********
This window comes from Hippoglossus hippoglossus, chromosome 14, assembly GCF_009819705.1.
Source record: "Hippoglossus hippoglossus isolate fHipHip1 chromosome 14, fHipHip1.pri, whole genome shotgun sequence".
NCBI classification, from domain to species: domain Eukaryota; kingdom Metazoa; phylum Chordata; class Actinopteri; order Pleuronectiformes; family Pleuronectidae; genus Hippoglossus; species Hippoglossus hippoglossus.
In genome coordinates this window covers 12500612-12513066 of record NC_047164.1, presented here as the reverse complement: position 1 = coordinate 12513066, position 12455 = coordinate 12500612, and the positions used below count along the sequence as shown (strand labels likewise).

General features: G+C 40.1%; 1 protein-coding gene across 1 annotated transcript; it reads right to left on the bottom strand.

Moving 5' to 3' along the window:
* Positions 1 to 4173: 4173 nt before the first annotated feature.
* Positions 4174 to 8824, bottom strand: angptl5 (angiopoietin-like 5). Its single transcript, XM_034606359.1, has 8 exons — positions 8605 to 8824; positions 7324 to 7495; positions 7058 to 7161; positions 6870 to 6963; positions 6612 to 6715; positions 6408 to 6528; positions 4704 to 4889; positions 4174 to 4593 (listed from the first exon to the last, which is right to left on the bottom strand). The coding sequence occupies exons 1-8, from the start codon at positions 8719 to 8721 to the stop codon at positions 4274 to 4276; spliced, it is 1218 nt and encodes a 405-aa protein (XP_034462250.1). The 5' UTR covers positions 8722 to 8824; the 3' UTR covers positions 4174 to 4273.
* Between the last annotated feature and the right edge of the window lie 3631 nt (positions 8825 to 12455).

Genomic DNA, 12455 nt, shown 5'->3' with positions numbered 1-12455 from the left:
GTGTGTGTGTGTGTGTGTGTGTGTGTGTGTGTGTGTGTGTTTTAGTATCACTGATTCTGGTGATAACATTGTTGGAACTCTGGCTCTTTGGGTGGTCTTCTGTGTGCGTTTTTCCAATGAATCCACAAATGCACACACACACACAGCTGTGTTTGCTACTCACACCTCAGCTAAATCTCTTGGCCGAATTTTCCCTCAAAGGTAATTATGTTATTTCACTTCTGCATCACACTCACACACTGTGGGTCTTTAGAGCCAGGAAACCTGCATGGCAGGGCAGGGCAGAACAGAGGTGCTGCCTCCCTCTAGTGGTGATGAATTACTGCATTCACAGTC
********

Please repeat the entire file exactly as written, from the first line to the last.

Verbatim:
This window comes from Hippoglossus hippoglossus, chromosome 14, assembly GCF_009819705.1.
Source record: "Hippoglossus hippoglossus isolate fHipHip1 chromosome 14, fHipHip1.pri, whole genome shotgun sequence".
NCBI classification, from domain to species: domain Eukaryota; kingdom Metazoa; phylum Chordata; class Actinopteri; order Pleuronectiformes; family Pleuronectidae; genus Hippoglossus; species Hippoglossus hippoglossus.
In genome coordinates this window covers 12500612-12513066 of record NC_047164.1, presented here as the reverse complement: position 1 = coordinate 12513066, position 12455 = coordinate 12500612, and the positions used below count along the sequence as shown (strand labels likewise).

General features: G+C 40.1%; 1 protein-coding gene across 1 annotated transcript; it reads right to left on the bottom strand.

Moving 5' to 3' along the window:
* Positions 1 to 4173: 4173 nt before the first annotated feature.
* Positions 4174 to 8824, bottom strand: angptl5 (angiopoietin-like 5). Its single transcript, XM_034606359.1, has 8 exons — positions 8605 to 8824; positions 7324 to 7495; positions 7058 to 7161; positions 6870 to 6963; positions 6612 to 6715; positions 6408 to 6528; positions 4704 to 4889; positions 4174 to 4593 (listed from the first exon to the last, which is right to left on the bottom strand). The coding sequence occupies exons 1-8, from the start codon at positions 8719 to 8721 to the stop codon at positions 4274 to 4276; spliced, it is 1218 nt and encodes a 405-aa protein (XP_034462250.1). The 5' UTR covers positions 8722 to 8824; the 3' UTR covers positions 4174 to 4273.
* Between the last annotated feature and the right edge of the window lie 3631 nt (positions 8825 to 12455).

Genomic DNA, 12455 nt, shown 5'->3' with positions numbered 1-12455 from the left:
GTGTGTGTGTGTGTGTGTGTGTGTGTGTGTGTGTGTGTGTTTTAGTATCACTGATTCTGGTGATAACATTGTTGGAACTCTGGCTCTTTGGGTGGTCTTCTGTGTGCGTTTTTCCAATGAATCCACAAATGCACACACACACACAGCTGTGTTTGCTACTCACACCTCAGCTAAATCTCTTGGCCGAATTTTCCCTCAAAGGTAATTATGTTATTTCACTTCTGCATCACACTCACACACTGTGGGTCTTTAGAGCCAGGAAACCTGCATGGCAGGGCAGGGCAGAACAGAGGTGCTGCCTCCCTCTAGTGGTGATGAATTACTGCATTCACAGTC